Zombies Ahead

Because in Kentucky, you can visit Paris, Rome, Bagdad, Bethlehem, Cuba, Sweeden, London, and Versailles (pronounced Ver-sales) in a day. Or towns like Monkey’s Eyebrow, Possum Trot, Big Bone Lick, Bugtussle, Oddville, Rabbit Hash, Shoulderblade, or Pig.

AroundtheWorld_KYMap Unique_Towns_Map

Because we know its Loo-uh-vuhl, not Louie-vill


Because one-half of the most infamous feud in America were Kentuckians

Because we were the original Land of Lincoln (sorry Illinois!)


Because along with Lincoln, we claim Muhammed Ali, George Clooney (all the Clooneys, really), Johnny Depp, Jennifer Lawrence, Diane Sawyer, and a hell of a lot more writers (Robert Penn Warren), Politicians (Henry Clay), Musicians (including the Judd family and 2/5 of the Backstreet Boys), Scientists (Robert H. Grubbs), Athletes (Tyson Gay), Artists (John James Audobon), and Chicken Impresarios (Col. Harlan Sanders)

George Clooney

Because we’re well-fed on BBQ, fried chicken, and doughnuts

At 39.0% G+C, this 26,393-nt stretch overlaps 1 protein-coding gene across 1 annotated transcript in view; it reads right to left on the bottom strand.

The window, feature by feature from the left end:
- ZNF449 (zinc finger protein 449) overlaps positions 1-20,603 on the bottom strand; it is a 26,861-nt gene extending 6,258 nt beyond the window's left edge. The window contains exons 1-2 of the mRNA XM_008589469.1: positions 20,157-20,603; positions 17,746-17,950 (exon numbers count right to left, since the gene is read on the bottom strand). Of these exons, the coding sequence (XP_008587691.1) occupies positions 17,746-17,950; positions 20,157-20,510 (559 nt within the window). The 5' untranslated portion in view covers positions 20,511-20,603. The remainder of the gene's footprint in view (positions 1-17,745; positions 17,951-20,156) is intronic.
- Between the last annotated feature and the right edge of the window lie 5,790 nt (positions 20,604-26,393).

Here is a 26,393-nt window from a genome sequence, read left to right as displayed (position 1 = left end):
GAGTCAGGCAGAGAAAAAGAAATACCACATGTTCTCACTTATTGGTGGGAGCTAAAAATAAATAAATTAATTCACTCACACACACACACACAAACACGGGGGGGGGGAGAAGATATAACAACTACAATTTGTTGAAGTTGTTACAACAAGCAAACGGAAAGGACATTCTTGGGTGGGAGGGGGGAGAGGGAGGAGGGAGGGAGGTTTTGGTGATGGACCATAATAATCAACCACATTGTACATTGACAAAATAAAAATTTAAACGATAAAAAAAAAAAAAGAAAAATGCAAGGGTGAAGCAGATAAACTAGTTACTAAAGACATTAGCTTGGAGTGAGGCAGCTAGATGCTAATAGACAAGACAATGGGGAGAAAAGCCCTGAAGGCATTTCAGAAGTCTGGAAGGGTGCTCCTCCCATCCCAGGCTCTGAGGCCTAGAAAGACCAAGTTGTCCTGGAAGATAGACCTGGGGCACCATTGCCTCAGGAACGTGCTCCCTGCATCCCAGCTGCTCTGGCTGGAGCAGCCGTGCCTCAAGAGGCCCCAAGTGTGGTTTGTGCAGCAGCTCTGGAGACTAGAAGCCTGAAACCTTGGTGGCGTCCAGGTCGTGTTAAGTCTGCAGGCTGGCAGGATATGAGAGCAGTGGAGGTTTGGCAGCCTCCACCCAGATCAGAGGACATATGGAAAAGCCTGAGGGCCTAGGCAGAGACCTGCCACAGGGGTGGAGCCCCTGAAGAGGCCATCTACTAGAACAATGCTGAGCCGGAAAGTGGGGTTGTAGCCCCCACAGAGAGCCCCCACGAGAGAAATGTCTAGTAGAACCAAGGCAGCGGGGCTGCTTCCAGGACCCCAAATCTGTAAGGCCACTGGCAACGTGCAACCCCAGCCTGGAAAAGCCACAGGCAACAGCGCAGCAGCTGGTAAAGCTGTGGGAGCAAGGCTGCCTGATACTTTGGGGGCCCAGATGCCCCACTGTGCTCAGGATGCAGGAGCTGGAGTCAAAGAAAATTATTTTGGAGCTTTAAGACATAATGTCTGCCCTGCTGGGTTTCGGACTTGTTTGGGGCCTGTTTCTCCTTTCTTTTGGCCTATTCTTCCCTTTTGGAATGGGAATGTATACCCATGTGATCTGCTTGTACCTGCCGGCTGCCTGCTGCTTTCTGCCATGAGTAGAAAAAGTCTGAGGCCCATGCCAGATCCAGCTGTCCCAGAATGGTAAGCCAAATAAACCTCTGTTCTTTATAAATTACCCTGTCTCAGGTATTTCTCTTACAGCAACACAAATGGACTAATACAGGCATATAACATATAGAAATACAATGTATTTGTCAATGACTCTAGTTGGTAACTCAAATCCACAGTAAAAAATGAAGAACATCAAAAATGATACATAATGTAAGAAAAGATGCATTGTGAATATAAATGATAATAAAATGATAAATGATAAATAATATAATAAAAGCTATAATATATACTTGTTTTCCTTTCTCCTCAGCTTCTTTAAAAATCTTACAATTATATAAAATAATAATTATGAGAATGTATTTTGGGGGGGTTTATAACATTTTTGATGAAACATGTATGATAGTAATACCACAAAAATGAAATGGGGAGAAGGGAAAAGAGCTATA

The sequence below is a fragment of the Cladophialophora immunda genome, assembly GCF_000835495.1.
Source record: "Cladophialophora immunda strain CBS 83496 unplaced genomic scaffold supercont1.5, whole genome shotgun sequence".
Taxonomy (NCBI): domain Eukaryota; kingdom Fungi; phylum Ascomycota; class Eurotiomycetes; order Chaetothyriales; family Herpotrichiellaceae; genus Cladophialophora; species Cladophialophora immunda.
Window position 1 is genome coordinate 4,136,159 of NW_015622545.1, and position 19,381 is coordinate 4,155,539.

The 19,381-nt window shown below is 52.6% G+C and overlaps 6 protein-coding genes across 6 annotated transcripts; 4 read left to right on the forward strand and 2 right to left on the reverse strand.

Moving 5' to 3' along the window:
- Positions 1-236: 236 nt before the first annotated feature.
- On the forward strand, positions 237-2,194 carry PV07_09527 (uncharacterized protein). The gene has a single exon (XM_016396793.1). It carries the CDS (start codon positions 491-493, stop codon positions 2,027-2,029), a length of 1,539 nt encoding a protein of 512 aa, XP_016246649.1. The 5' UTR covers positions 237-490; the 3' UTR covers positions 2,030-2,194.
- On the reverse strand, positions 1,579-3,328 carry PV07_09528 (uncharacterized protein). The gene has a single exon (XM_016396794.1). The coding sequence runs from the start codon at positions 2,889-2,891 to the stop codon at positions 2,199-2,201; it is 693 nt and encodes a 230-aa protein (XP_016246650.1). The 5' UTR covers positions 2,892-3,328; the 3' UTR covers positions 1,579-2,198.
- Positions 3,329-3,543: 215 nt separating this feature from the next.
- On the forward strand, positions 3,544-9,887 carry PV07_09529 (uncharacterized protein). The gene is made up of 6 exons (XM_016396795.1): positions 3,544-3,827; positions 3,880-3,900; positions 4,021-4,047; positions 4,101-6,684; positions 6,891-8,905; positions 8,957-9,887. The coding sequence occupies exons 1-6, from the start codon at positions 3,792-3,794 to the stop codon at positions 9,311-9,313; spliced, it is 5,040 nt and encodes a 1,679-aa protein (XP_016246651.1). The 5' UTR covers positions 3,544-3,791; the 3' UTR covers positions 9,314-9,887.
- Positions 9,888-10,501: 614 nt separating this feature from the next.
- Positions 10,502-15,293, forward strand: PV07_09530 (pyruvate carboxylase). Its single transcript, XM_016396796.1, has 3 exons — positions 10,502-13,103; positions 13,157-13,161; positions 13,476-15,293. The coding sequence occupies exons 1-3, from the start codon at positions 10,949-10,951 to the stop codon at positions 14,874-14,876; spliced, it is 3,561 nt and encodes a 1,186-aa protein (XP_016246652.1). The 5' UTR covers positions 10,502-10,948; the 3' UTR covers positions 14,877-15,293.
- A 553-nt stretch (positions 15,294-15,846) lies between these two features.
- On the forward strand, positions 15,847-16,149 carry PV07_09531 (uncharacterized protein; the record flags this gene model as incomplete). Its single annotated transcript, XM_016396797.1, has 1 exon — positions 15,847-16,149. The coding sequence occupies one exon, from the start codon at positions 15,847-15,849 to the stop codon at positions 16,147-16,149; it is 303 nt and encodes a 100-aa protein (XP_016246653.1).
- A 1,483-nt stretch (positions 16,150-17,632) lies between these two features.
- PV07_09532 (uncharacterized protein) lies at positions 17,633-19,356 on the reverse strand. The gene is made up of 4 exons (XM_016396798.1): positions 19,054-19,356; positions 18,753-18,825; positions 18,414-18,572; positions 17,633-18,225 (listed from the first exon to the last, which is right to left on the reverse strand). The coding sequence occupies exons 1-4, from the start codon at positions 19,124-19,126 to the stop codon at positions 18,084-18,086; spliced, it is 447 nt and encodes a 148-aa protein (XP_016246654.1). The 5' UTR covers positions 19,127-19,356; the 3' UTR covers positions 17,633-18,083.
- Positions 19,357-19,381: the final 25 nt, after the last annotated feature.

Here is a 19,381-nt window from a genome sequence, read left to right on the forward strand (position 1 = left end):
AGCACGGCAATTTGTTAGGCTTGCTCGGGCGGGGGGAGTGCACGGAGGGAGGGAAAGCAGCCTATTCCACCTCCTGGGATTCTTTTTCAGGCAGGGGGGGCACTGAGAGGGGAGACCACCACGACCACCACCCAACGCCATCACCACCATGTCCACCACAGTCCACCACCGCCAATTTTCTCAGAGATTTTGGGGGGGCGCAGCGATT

Because even our madams are (in)famous

BelleBrezing BelleWatling

Because its hard not to tear up every time this happens before the Kentucky Derby

Because, as former Governor Happy Chandler said, I Never Met A Kentuckian Who Wasn’t Either Thinking About Going Home Or Actually Going Home.”


#UPWeek Day 2: The Future of Scholarly Communication


 We made it to Day 2 of University Press Week! A big thanks to everyone who’s been sharing, tweeting, and learning with us. Today’s theme (you may have surmised) is the future of scholarly communication. If you read the article we shared from The Economist yesterday, you know that there has been and continues to be LOTS of change in scholarly publishing (and trade publishing for that matter too).